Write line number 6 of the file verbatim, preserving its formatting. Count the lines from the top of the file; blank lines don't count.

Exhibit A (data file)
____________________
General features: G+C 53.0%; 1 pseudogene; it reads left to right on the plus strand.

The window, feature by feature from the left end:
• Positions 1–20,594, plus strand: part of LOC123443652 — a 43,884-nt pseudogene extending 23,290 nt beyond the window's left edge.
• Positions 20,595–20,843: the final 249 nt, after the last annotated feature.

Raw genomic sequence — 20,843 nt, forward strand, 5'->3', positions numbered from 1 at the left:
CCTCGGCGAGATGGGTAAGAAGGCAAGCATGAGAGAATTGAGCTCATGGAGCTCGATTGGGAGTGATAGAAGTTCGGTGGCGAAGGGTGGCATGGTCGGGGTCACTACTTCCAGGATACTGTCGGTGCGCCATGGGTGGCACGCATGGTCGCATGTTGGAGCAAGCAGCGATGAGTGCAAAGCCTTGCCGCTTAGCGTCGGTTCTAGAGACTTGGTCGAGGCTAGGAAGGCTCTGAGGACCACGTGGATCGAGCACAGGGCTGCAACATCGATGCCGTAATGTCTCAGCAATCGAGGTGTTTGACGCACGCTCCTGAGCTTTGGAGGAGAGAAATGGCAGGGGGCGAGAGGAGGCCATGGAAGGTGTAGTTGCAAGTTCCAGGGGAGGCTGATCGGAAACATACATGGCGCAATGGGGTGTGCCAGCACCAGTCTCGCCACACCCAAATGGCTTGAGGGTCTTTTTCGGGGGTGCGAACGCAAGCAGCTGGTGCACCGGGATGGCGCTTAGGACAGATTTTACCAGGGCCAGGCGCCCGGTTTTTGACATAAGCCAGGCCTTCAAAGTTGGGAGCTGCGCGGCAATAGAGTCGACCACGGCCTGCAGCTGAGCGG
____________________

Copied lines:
CCTCGGCGAGATGGGTAAGAAGGCAAGCATGAGAGAATTGAGCTCATGGAGCTCGATTGGGAGTGATAGAAGTTCGGTGGCGAAGGGTGGCATGGTCGGGGTCACTACTTCCAGGATACTGTCGGTGCGCCATGGGTGGCACGCATGGTCGCATGTTGGAGCAAGCAGCGATGAGTGCAAAGCCTTGCCGCTTAGCGTCGGTTCTAGAGACTTGGTCGAGGCTAGGAAGGCTCTGAGGACCACGTGGATCGAGCACAGGGCTGCAACATCGATGCCGTAATGTCTCAGCAATCGAGGTGTTTGACGCACGCTCCTGAGCTTTGGAGGAGAGAAATGGCAGGGGGCGAGAGGAGGCCATGGAAGGTGTAGTTGCAAGTTCCAGGGGAGGCTGATCGGAAACATACATGGCGCAATGGGGTGTGCCAGCACCAGTCTCGCCACACCCAAATGGCTTGAGGGTCTTTTTCGGGGGTGCGAACGCAAGCAGCTGGTGCACCGGGATGGCGCTTAGGACAGATTTTACCAGGGCCAGGCGCCCGGTTTTTGACATAAGCCAGGCCTTCAAAGTTGGGAGCTGCGCGGCAATAGAGTCGACCACGGCCTGCAGCTGAGCGG